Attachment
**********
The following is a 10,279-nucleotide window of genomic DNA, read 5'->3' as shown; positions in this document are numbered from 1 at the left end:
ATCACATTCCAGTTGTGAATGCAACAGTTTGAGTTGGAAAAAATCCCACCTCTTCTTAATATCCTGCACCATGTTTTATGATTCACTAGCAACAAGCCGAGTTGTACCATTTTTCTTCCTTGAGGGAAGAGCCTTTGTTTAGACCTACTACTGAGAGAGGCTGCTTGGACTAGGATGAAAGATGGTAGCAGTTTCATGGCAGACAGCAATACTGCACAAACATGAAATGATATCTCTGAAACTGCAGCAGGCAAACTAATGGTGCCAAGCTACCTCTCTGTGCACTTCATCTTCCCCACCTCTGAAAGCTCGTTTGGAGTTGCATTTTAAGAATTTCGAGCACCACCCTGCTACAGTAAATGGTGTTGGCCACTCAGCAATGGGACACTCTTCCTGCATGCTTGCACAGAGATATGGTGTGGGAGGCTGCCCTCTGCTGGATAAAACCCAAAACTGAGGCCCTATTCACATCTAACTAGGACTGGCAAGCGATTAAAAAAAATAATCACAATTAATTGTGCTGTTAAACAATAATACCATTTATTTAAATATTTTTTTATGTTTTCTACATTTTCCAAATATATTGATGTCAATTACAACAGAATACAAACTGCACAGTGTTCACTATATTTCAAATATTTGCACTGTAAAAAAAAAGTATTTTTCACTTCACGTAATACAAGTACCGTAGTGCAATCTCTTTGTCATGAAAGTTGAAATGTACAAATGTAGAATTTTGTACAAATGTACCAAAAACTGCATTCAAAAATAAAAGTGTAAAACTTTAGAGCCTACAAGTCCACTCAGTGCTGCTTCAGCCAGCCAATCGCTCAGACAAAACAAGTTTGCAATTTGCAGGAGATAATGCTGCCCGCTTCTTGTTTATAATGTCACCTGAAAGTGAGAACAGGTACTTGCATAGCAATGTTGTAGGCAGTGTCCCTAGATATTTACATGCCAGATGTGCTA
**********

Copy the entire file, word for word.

The following is a 10,279-nucleotide window of genomic DNA, read 5'->3' as shown; positions in this document are numbered from 1 at the left end:
ATCACATTCCAGTTGTGAATGCAACAGTTTGAGTTGGAAAAAATCCCACCTCTTCTTAATATCCTGCACCATGTTTTATGATTCACTAGCAACAAGCCGAGTTGTACCATTTTTCTTCCTTGAGGGAAGAGCCTTTGTTTAGACCTACTACTGAGAGAGGCTGCTTGGACTAGGATGAAAGATGGTAGCAGTTTCATGGCAGACAGCAATACTGCACAAACATGAAATGATATCTCTGAAACTGCAGCAGGCAAACTAATGGTGCCAAGCTACCTCTCTGTGCACTTCATCTTCCCCACCTCTGAAAGCTCGTTTGGAGTTGCATTTTAAGAATTTCGAGCACCACCCTGCTACAGTAAATGGTGTTGGCCACTCAGCAATGGGACACTCTTCCTGCATGCTTGCACAGAGATATGGTGTGGGAGGCTGCCCTCTGCTGGATAAAACCCAAAACTGAGGCCCTATTCACATCTAACTAGGACTGGCAAGCGATTAAAAAAAATAATCACAATTAATTGTGCTGTTAAACAATAATACCATTTATTTAAATATTTTTTTATGTTTTCTACATTTTCCAAATATATTGATGTCAATTACAACAGAATACAAACTGCACAGTGTTCACTATATTTCAAATATTTGCACTGTAAAAAAAAAGTATTTTTCACTTCACGTAATACAAGTACCGTAGTGCAATCTCTTTGTCATGAAAGTTGAAATGTACAAATGTAGAATTTTGTACAAATGTACCAAAAACTGCATTCAAAAATAAAAGTGTAAAACTTTAGAGCCTACAAGTCCACTCAGTGCTGCTTCAGCCAGCCAATCGCTCAGACAAAACAAGTTTGCAATTTGCAGGAGATAATGCTGCCCGCTTCTTGTTTATAATGTCACCTGAAAGTGAGAACAGGTACTTGCATAGCAATGTTGTAGGCAGTGTCCCTAGATATTTACATGCCAGATGTGCTA